The securities market offers a platform where savers can invest their excess assets in financial instruments or securities that are made available to spenders in exchange for rewards including interest, dividends, capital gains, bonuses, and other perks. Thus, these investors and financial securities issuers are two crucial components of the securities market. Apart from the issuers and the investors, intermediaries and regulatory bodies form a significant part of the security market. The investors, the issuers, the intermediaries and the regulatory bodies can be collectively referred to as the Market Participators of the Securities Market.
For a more detailed understanding of the security market, click here.
The following parts will give you a deeper understanding of the market participators:
- Investors: An investor is a person who lends money to start, fund, or expand a business in exchange for earnings. As a result, we can claim that the security market is supported by its investors. The investors in the security market can be broadly classified as retail investors and institutional investors.Retail investors invest in their accounts. In other words, individual investors who transact in securities for their accounts and not on behalf of businesses or other organizations are called retail investors. High Net Worth Individuals (HNI), or those who invest more than Rs. 2 lakhs in a single transaction, are also included in this group. Institutional investors include domestic banks, insurance companies, mutual funds, and financial holding companies (FIIs). A FIL (Foreign Institutional Investor) is an organization that is founded or incorporated outside of India but plans to invest in India.
- Issuers: The Public sector undertakings (PSUs) and private businesses are the issuers. They use the securities market to raise money for growth and expansion. Since mutual funds mobilize small investors’ savings, they act as issuers in the securities market. The securities market is also a source of funding for banks and other financial institutions.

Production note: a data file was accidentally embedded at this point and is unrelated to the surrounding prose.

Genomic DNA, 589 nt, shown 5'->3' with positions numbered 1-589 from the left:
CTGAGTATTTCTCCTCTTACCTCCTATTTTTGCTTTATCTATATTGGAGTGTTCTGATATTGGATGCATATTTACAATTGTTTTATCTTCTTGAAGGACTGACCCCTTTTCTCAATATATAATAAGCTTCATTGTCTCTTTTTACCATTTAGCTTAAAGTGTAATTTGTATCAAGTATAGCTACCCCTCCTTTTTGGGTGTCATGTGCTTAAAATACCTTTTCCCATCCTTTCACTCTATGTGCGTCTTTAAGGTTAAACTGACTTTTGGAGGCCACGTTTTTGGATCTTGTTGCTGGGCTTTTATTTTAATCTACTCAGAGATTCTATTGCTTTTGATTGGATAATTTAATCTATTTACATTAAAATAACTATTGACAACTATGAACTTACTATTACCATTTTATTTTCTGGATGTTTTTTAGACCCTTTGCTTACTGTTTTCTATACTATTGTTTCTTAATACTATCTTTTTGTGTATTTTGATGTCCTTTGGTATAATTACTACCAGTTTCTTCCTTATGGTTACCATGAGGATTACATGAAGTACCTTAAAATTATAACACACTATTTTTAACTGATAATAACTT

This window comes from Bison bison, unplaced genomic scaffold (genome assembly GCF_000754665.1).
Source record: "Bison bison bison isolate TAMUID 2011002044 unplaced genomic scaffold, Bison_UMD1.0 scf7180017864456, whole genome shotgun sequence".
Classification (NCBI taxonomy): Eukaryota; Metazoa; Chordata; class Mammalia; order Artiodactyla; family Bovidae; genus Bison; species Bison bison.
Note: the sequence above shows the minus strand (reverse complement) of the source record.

- Intermediaries: The primary role of the intermediaries involves assembling the demands of the buyers with the offers made by the security sellers. Market intermediaries work as a bridge between the investors and the issuers. In the securities market, there are a lot of intermediates who offer intermediary services. Some of them are listed below:
a) Stock exchanges: These provide a platform for trading. It is a place where buyers and sellers meet for the transaction of securities. According to the Securities Contract (Regulation) Act, 1956 (SCRA), a stock exchange is a group of people, whether or not they are legally recognized as such, who have come together to help, regulate, or manage the buying, selling, or dealing of shares. Stock Exchanges can operate on a regional and national level.
b) Clearing Agency/ Corporation: An organisation that settles and clears transactions between buyers and sellers who trade on the stock market is known as a clearing corporation. It also offers financial agreements for all the transactions taking place in the securities market, in addition to risk management capabilities. A clearing corporation may be an independent legal body or a component of the stock exchange.